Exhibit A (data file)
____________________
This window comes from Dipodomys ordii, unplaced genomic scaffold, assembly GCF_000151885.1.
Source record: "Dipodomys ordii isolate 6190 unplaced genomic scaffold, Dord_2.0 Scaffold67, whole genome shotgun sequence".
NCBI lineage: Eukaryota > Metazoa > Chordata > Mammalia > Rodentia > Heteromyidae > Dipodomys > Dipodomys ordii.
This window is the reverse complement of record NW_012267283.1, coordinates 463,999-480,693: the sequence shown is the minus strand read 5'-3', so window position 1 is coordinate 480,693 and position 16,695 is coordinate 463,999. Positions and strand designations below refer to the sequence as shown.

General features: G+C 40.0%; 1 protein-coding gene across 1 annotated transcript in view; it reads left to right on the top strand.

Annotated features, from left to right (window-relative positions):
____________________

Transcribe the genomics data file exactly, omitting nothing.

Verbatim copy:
This window comes from Dipodomys ordii, unplaced genomic scaffold, assembly GCF_000151885.1.
Source record: "Dipodomys ordii isolate 6190 unplaced genomic scaffold, Dord_2.0 Scaffold67, whole genome shotgun sequence".
NCBI lineage: Eukaryota > Metazoa > Chordata > Mammalia > Rodentia > Heteromyidae > Dipodomys > Dipodomys ordii.
This window is the reverse complement of record NW_012267283.1, coordinates 463,999-480,693: the sequence shown is the minus strand read 5'-3', so window position 1 is coordinate 480,693 and position 16,695 is coordinate 463,999. Positions and strand designations below refer to the sequence as shown.

General features: G+C 40.0%; 1 protein-coding gene across 1 annotated transcript in view; it reads left to right on the top strand.

Annotated features, from left to right (window-relative positions):